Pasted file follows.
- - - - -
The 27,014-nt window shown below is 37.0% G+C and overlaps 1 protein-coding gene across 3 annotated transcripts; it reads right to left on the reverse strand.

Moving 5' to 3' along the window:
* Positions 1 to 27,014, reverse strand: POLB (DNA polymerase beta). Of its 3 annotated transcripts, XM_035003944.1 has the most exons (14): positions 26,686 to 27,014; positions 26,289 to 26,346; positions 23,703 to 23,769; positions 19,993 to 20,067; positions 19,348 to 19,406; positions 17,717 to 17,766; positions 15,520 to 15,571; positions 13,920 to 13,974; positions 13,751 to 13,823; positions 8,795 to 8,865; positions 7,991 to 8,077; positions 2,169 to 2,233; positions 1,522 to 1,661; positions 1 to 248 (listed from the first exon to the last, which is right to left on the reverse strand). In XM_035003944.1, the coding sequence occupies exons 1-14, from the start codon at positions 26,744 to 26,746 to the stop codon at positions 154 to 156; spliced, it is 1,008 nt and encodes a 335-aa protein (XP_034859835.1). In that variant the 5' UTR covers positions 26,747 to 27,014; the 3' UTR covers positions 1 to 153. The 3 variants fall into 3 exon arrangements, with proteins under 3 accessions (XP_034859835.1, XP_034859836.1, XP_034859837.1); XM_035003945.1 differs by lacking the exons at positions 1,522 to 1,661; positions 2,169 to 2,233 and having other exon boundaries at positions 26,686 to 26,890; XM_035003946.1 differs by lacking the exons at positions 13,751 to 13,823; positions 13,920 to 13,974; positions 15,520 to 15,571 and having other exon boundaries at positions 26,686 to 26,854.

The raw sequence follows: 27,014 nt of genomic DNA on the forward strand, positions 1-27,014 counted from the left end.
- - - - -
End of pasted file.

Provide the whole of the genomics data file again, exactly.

The 27,014-nt window shown below is 37.0% G+C and overlaps 1 protein-coding gene across 3 annotated transcripts; it reads right to left on the reverse strand.

Moving 5' to 3' along the window:
* Positions 1 to 27,014, reverse strand: POLB (DNA polymerase beta). Of its 3 annotated transcripts, XM_035003944.1 has the most exons (14): positions 26,686 to 27,014; positions 26,289 to 26,346; positions 23,703 to 23,769; positions 19,993 to 20,067; positions 19,348 to 19,406; positions 17,717 to 17,766; positions 15,520 to 15,571; positions 13,920 to 13,974; positions 13,751 to 13,823; positions 8,795 to 8,865; positions 7,991 to 8,077; positions 2,169 to 2,233; positions 1,522 to 1,661; positions 1 to 248 (listed from the first exon to the last, which is right to left on the reverse strand). In XM_035003944.1, the coding sequence occupies exons 1-14, from the start codon at positions 26,744 to 26,746 to the stop codon at positions 154 to 156; spliced, it is 1,008 nt and encodes a 335-aa protein (XP_034859835.1). In that variant the 5' UTR covers positions 26,747 to 27,014; the 3' UTR covers positions 1 to 153. The 3 variants fall into 3 exon arrangements, with proteins under 3 accessions (XP_034859835.1, XP_034859836.1, XP_034859837.1); XM_035003945.1 differs by lacking the exons at positions 1,522 to 1,661; positions 2,169 to 2,233 and having other exon boundaries at positions 26,686 to 26,890; XM_035003946.1 differs by lacking the exons at positions 13,751 to 13,823; positions 13,920 to 13,974; positions 15,520 to 15,571 and having other exon boundaries at positions 26,686 to 26,854.

The raw sequence follows: 27,014 nt of genomic DNA on the forward strand, positions 1-27,014 counted from the left end.